UK insolvencies to lead return to pre-covid levels
The UK is expected to become the first large European economy to reach pre-pandemic levels of corporate insolvencies as COVID-19 crisis support is wound down and rising levels of inflation threaten firms.
According to credit insurer Allianz Trade, corporate insolvencies will soar by 37% this year. The company cited the withdrawal of covid support schemes, rising commodity prices, supply chain problems, the fallout from Russia’s invasion of Ukraine and the remaining effects of Brexit as the reasons for the rise in insolvencies.
Insolvency figures were cushioned during the pandemic due to financial support packaged implemented by the UK Government. However, insolvency practices returned to pre-pandemic rules last month and companies are now repaying COVID-19 loans.
Allianz revealed that there had been a “massive bounce back” in corporate failures in the UK at the end of 2021 and the start of this year, particularly in sectors such as utilities, construction and business services.
Insolvency Service figures for England and Wales published yesterday indicated that the number of company insolvencies last month was more than double the number registered a year earlier, and 39% higher than in April 2019.
Allianz said the UK had a high proportion of businesses that it classed as “fragile” based on metrics including profitability and capitalisation, with 17% fitting into this category compared with 12% in France and 6% in Germany.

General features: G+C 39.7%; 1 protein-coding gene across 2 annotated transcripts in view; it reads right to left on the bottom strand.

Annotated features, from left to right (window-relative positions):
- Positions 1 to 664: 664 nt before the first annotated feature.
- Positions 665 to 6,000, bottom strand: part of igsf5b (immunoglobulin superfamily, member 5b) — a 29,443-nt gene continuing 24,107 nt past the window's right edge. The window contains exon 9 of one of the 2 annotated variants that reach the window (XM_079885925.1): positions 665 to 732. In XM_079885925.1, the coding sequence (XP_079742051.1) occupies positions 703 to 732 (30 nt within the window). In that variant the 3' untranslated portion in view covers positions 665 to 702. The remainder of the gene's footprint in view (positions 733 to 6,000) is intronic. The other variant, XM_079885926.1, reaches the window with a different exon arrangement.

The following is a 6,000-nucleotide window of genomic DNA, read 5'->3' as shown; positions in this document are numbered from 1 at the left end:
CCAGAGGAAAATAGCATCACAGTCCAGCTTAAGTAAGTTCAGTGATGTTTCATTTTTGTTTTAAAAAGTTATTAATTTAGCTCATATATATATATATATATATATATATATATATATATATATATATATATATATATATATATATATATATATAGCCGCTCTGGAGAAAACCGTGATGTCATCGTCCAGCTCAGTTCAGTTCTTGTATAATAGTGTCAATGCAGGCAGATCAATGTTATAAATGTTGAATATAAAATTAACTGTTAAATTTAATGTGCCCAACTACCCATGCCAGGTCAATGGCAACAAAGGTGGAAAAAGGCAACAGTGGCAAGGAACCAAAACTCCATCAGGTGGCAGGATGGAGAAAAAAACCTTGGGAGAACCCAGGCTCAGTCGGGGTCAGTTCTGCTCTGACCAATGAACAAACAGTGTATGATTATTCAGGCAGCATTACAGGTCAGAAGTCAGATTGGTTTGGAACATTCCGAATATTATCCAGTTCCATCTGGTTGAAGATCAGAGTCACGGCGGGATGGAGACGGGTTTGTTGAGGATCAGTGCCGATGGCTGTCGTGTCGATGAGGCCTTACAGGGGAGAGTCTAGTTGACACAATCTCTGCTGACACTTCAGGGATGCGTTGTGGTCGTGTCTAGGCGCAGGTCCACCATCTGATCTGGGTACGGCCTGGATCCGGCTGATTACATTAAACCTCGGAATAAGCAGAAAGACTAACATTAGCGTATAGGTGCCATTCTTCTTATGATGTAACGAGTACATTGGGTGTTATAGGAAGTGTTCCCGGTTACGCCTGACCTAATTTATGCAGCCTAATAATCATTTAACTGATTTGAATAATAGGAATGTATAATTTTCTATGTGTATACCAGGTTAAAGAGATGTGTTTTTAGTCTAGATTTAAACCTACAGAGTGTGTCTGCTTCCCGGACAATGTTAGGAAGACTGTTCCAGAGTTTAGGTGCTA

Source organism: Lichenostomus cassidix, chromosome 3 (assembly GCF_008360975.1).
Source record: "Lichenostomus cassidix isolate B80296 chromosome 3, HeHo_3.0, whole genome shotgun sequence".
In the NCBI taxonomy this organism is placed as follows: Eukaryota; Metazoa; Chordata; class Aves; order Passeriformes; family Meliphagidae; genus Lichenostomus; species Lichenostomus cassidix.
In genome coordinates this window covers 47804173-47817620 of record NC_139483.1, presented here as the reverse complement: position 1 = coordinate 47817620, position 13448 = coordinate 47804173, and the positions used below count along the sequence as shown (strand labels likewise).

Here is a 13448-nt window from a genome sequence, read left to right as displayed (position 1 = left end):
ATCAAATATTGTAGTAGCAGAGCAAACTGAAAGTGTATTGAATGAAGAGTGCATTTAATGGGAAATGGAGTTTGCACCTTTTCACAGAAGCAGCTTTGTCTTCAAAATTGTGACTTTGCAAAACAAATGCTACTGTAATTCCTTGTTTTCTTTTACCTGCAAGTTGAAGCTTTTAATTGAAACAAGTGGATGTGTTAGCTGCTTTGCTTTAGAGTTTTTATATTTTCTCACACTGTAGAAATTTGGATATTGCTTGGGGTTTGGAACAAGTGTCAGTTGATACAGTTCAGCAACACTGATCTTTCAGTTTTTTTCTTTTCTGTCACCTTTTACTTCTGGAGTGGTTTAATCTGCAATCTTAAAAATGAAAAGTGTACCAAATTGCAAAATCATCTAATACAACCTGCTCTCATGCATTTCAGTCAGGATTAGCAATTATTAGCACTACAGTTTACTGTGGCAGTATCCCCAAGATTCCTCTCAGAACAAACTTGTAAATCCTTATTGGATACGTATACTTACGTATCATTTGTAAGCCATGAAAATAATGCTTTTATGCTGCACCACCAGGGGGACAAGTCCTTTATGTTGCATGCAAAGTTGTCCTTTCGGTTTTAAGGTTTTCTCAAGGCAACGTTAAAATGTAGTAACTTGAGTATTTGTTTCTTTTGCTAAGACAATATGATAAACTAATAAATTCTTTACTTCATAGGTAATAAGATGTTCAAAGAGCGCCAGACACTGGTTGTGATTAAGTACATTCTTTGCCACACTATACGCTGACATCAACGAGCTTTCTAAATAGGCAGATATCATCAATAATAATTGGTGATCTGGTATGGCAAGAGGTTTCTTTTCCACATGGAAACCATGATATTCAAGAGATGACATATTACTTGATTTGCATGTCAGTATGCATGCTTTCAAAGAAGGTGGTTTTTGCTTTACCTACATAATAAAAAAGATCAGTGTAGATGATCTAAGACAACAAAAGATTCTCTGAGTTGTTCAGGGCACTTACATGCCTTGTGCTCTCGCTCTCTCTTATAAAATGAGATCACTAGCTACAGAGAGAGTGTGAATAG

The firm predicted that the UK would “outpace its European peers for business failures” as it expected insolvencies to remain artificially low in Germany, France and Italy owing to state support.
It forecast that European countries would show more drastic increases in insolvencies than the UK next year as they withdraw that support, The Times reports.
Maxime Lemerle, head of insolvency research at Allianz Trade, said: “Our forecasts paint a difficult picture for UK businesses despite the resilience shown in recent years. In a sense, this year’s anticipated uptick in insolvencies is a case of the inevitable after the extensive government support provided since March 2020, but it also shines a light on some of the macro challenges facing the economy.”